Tom Crean, a remarkable and little known Irishman, ran away to sea aged fifteen, became a polar explorer extraordinaire, but unfortunately until recently, remained an unsung hero in his homeland.
Believe it or not, Crean spent more time in the unexplored Antarctic than Scott or Shackleton. He served and outlived both of these famous men.
Today in County Kerry there is a movement afoot to finally recognize his amazing accomplishments by renaming Kerry Airport as Tom Crean Airport.
In today’s blog post I share his heroic and dramatic story and the wonderful work finally underway to mark his place in history. I hope after reading his amazing story you’ll join in the quest to have him finally recognized appropriately in his home county.
Tom Crean was born near Annascaul in Co. Kerry, on February 25th 1877. One of ten children his rural Irish childhood was harsh and poverty stricken.
Tom’s schooling probably ended around the age of 12. Three years later after an argument with his father over wayward cows, he ran away from home and enlisted in the Royal Navy. By September 1899 he had been promoted to the rank of Petty Officer 2nd Class.
In 1901 Crean’s ship was in the New Zealand port of Lyttleton where Captain Scott’s ship Discovery was docked. Crean volunteered to replace a deserter from Scott’s expedition team and ended up playing a memorable role in Antarctic exploration.
Over the next three years Crean proved himself to be a reliable and valuable crew member, despite the failure of this expedition to reach the south pole. Scott recognized his ‘meritorious service throughout‘ and promoted him to Petty Officer 1st Class.
In 1910 Crean rejoined Scott aboard the Terra Nova in a quest to be the first to reach the south pole. By late 1911 they were within striking distance of the pole, but Scott chose a party of 5 to strike for their target and ordered Crean and two others to return to camp, a 750 mile journey across snow, ice, and glaciers.
One of his companions, Evans became seriously ill. To save his comrade’s life, Crean undertook an 18-hour solo march across 35 miles of ice in trecherous conditions.
On the 19th February 1912, a disheveled, frost bitten, Crean trundled through the door of Scott’s base camp hut in Antarctica and slumped to the ground. Thanks to his heroic trek across the harshest terrain on the planet, Evans was rescued.
When Scott failed to return by October 2012, Crean joined a search party to retrace the steps of the famous antartic explorer. They found the frozen remains of the unsuccessful Polar Party.
Crean was awarded the Albert Medal for bravery in saving the life of Lieutenant Teddy Evans.
The Endurance Expedition With Shackleton:
Crean’s physical and mental strength, his courage and bravery, made him a key member of both of Scott’s expeditions. Earnest Shackleton requested Tom Crean be amongst his crew members to set out for Antartica on board the Endurance in 1915.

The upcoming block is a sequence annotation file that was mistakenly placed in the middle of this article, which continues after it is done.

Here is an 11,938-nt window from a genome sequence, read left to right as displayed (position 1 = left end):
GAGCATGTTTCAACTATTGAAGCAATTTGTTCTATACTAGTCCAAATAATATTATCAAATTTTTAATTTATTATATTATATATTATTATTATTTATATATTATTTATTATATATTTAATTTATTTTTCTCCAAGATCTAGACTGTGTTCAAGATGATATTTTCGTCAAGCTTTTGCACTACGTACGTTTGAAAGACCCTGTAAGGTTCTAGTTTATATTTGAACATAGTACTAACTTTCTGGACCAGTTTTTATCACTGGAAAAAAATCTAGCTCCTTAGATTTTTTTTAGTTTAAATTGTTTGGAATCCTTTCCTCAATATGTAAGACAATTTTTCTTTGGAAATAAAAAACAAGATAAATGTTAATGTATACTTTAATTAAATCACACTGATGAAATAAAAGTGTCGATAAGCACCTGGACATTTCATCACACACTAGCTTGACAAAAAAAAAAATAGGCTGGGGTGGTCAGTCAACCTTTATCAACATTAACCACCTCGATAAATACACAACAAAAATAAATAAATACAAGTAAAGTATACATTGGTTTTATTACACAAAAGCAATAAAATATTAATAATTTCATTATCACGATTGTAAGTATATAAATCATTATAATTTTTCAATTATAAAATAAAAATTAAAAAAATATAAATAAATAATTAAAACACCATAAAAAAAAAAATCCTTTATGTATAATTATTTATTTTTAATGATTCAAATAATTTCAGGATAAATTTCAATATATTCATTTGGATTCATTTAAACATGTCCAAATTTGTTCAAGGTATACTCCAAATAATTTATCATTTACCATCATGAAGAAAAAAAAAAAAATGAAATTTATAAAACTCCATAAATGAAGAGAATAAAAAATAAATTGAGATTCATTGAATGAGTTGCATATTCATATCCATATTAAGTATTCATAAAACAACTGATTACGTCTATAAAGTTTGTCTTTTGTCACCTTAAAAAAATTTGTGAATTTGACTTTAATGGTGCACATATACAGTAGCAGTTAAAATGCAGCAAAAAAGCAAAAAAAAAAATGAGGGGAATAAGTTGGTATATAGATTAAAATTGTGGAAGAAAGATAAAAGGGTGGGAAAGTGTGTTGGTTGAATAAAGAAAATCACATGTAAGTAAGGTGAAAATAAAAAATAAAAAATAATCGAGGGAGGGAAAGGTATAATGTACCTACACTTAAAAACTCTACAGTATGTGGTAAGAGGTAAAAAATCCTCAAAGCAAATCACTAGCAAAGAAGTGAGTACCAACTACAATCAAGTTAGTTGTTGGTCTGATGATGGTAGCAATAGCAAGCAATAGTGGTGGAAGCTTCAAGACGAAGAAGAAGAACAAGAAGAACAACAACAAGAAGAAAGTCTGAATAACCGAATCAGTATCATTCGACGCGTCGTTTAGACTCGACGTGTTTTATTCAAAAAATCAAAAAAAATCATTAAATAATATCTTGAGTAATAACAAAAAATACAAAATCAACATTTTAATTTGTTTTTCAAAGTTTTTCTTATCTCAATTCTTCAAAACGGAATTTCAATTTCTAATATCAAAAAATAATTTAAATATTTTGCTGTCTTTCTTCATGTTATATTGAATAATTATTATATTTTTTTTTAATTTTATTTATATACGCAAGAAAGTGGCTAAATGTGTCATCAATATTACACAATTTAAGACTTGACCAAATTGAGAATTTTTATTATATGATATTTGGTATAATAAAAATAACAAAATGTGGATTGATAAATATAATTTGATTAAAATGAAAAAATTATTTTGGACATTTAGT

Tom Crean was the only crew member from the Terra Nova, to ever return to Antarctica.
The Endurance Expedition ended in failure, but Crean excelled on this mission, taking part in one of the greatest survival stories of all time.
The Endurance was trapped in ice before ever reaching Antarctic shores. The crew endured months of entrapment before the ship sank into the icy depths.
Leaving the crew on Elephant Island, Crean was amongst 6 men who crossed the Weddell Sea in a life boat to find help. They battled through hurricanes and ferocious seas to reach South Georgia 800 miles away, before trekking 130 miles of uncharted land to reach the Norwegian whaling station located on the island.
Three attempts to return to Elephant Island failed because of ice, but finally Crean was amongst the rescue party which found the stranded men. Amazingly no lives were lost on the Endurance expedition.
An Unsung Hero:
Crean was a simple, unpretentious man, who shunned the limelight. Upon retiring from the Royal Navy Crean quietly returned to Kerry and bought a pub. He passed away in 1938.
Recognition for Tom Crean is long overdue. After saving the lives of many of his colleagues, his achievements are only commemorated in his home town of Annascaul.
In the year 2000 his story was finally shared with the world through Michael Smith’s book An Unsung Hero: Tom Crean – Antarctic Survivor.
A kid’s book was also published called Ice Man: The Remarkable Adventure of Antarctic Explorer Tom Crean.
Tom Crean’s amazing life is honored on the website Tom Crean / An Irish Antartic Explorer. Check it out if you get a chance. My brief synopsis of Crean’s courageous feats fails to do justice to his bravery.
Crean is no longer a forgotten hero outside of Ireland. A glacier in South Georgia was named Crean Glacier in 1953 and in 1965, the Australians named the mountain he crossed to save the life of Teddy Evans, Mount Crean.
It is high time we honored this great Irish man in Ireland.
A Call To Action:
Wherever you may live, you can help achieve the mission of renaming Kerry Airport in his honor, where a worldwide audience could learn more about this great Irish Hero, whose story still largely remains unsung.
Until then it’s up to us, admirers and fans of this great man, to spread the word.
Please share and please like the Facebook page, Ireland Should Honour Tom Crean. Let our sheer weight of numbers wake a country up to a hero they did forget.
This group set a target of 5000 Facebook fans to be reached by Tom Crean’s birthday on February 25th. Just 10 days to go, so why not check it out, give them a like, and the boost they need to reach this target.
Their cause could be considered Tom Crean’s last expedition, so please, join the crew.
Slán agus beannacht,
(Goodbye and blessings)
Irish American Mom
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